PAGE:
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In this series, David Blatner and Anne-Marie Concepción, co-hosts of the web's top resource for InDesign tips and tricks, InDesignSecrets.com, share some hidden and sometimes surprising workflow tips that will make working in InDesign more efficient and more fun. The course covers built-in timesaving features such as Quick Apply and auto-expanding text, but also little-known tricks, such as using the eyedropper to copy and paste character and paragraph text attributes and making accurate selections by selecting through or even into objects.
New techniques will be added to the collection every other week, so check back early and often. Find more tips and tricks at indesignsecrets.com.
I need to move a few pages from this document over to this new untitled document. For many folks, this seemingly simple task is anything but simple. Fortunately, InDesign makes it easier than you might think. There are two ways to accomplish this task; drag and drop or move pages. I am going to show you both of them. To drag and drop, I need to have these as two separate windows. I'm going to drag the tab of the original window down here, so that I can see both windows. Now I'll open the Pages panel, select the pages that I want to move, in this case the spread of page 2 and 3, and then drag those over on top of the other window.
When I let go, InDesign shows me the Insert Pages dialog box, and lets me choose exactly where I want these pages to land. I'll click OK and you can see that immediately, two pages show up here at the end of the document. Let me double-click on that to jump to those pages, and we can see here's the two pages. Now I do notice a little change between the two. There shouldn't be changes, but sometimes there are. In order to show you that, I'm going to go up to the Application bar and consolidate all of these windows together, so you can see this one, and this one, back and forth.
Do you see the difference? That's right. In this new untitled document, some of the text frames are overset, and they weren't in the original. Usually, when you see overset text like this, it is an indication that this text is aligned to a baseline grid, and the grid is different between these two documents. Let's check that out. Let me go back to the original catalog, and I'll look in my Preferences dialog box, and I can see that this one is set to start at 0 from the top margin with an increment every 11 points.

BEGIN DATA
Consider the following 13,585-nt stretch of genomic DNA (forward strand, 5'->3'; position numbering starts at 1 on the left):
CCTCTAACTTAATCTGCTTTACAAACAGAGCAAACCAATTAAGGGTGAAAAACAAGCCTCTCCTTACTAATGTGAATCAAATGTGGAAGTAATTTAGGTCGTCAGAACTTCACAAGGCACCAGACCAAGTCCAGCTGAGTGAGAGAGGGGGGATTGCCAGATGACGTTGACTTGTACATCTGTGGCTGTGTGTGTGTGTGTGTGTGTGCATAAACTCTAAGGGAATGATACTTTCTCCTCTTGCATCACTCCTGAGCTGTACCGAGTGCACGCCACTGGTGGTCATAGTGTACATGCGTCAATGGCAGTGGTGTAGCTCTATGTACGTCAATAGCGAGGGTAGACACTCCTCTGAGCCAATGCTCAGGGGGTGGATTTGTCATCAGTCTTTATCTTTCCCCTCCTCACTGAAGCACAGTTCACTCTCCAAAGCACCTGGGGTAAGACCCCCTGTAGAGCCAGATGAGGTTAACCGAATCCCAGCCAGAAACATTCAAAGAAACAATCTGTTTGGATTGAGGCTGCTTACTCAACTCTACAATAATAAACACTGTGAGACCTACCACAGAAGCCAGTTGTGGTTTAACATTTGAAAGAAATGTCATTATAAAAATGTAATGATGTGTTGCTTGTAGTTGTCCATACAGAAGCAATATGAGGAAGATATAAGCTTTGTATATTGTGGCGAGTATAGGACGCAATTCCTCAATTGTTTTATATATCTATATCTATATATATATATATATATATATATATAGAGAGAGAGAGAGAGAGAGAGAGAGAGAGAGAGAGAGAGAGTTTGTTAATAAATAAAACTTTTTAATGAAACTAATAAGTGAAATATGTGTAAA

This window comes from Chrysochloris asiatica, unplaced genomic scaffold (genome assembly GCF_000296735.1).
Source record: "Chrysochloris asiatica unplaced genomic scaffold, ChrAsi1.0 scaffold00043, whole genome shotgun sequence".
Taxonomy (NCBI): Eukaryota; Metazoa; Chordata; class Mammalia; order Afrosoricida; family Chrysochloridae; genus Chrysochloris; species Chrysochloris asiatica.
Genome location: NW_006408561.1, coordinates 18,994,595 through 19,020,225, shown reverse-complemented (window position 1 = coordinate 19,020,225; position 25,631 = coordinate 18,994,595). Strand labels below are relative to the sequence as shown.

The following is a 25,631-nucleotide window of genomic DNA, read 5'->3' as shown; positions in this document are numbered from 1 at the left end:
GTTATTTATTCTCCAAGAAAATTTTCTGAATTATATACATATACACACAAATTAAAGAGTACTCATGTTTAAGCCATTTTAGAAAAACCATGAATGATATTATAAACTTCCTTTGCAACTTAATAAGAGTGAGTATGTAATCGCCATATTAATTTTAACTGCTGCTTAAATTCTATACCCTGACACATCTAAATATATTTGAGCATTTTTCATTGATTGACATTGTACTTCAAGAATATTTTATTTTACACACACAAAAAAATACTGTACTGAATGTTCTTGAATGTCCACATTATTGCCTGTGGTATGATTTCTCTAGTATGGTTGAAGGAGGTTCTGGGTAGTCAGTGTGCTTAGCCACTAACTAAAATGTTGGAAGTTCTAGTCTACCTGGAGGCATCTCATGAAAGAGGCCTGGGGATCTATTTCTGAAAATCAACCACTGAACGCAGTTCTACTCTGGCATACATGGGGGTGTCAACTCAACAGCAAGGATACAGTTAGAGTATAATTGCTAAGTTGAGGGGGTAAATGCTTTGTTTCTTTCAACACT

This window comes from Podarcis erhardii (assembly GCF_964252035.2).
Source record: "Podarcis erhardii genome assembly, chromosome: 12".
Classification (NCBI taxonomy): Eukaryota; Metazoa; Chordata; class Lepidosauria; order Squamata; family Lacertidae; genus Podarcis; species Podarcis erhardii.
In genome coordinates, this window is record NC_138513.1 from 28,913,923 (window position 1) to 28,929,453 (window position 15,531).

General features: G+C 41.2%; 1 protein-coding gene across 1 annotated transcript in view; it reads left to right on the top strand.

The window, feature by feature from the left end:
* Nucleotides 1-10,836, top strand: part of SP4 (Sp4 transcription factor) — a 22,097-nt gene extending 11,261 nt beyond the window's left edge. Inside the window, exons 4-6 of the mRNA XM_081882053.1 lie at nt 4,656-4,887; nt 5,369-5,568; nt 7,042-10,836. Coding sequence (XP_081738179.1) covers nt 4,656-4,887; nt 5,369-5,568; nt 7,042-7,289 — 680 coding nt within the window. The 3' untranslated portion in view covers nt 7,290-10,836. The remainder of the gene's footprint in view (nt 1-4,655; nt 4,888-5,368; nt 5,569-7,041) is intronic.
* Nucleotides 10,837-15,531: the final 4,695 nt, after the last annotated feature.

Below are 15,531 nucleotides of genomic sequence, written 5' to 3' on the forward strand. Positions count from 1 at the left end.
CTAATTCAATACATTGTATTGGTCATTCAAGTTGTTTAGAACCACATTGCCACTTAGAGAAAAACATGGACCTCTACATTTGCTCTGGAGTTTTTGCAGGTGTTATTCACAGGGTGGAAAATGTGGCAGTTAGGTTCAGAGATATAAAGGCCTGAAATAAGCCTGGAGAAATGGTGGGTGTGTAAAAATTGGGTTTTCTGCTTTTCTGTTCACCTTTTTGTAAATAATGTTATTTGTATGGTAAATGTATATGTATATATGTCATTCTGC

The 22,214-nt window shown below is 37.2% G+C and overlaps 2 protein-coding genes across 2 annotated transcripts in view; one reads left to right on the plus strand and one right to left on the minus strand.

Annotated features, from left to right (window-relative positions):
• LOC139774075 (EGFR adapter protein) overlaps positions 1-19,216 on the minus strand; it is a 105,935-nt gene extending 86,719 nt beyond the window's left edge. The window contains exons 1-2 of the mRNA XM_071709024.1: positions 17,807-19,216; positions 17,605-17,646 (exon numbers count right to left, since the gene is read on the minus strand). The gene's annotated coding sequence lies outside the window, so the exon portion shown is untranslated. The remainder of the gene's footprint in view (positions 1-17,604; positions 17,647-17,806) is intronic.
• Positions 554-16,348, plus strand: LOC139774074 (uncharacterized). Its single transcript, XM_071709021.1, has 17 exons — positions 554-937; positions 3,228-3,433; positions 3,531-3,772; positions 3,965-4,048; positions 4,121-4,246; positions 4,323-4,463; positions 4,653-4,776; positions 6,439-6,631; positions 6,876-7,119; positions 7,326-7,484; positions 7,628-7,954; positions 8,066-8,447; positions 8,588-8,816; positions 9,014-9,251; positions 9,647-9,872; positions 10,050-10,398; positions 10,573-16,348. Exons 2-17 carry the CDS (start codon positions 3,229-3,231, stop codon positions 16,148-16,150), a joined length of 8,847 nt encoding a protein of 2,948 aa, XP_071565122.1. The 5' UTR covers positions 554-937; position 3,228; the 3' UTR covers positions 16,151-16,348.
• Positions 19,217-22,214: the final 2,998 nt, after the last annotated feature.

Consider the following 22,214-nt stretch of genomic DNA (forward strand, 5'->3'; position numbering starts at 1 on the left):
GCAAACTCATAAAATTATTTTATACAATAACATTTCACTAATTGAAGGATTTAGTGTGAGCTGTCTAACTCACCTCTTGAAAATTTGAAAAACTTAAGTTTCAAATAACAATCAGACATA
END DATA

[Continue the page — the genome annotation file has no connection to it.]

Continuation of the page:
I'll cancel that and come to my new document, open the same Preferences panel, and we can see that indeed, this is different. I'll change it to the same settings; 0 start, top margin, and increment every 11 points; click OK, and voila! All of the text frames are now no longer overset. Now let me show you another way to move pages around. I'll come back to the catalog, double- click the spread that I want to move, and then use the Move Pages feature to move them to my other document. You can find Move Pages in three different places.
Under Layout menu, you can choose Pages > Move Pages, or in the Pages panel flyout menu, you can choose Move Pages. But my favorite place to find this is simply by right-clicking or Ctrl+Clicking with a one button mouse on the pages that I want to move; right-click, Move Pages, it even lets me specify which pages I want to move, and where do I want to move them to. In this case, I don't want to move them into the current document, I want to move them into my new untitled document, and I'm going to move them not after page 1, but to the end of the document.
Finally, I can choose whether I want to delete the pages in this document after I move them to the new document. I won't do that, I'll just click OK. Now it doesn't look like anything changed, but if I go back to Untitled-1, you'll see that my new pages are here. I'll double-click on them to jump to those pages and everything looks great. There, it wasn't so hard to move those pages after all, was it? Everything is easier once you know where to look.
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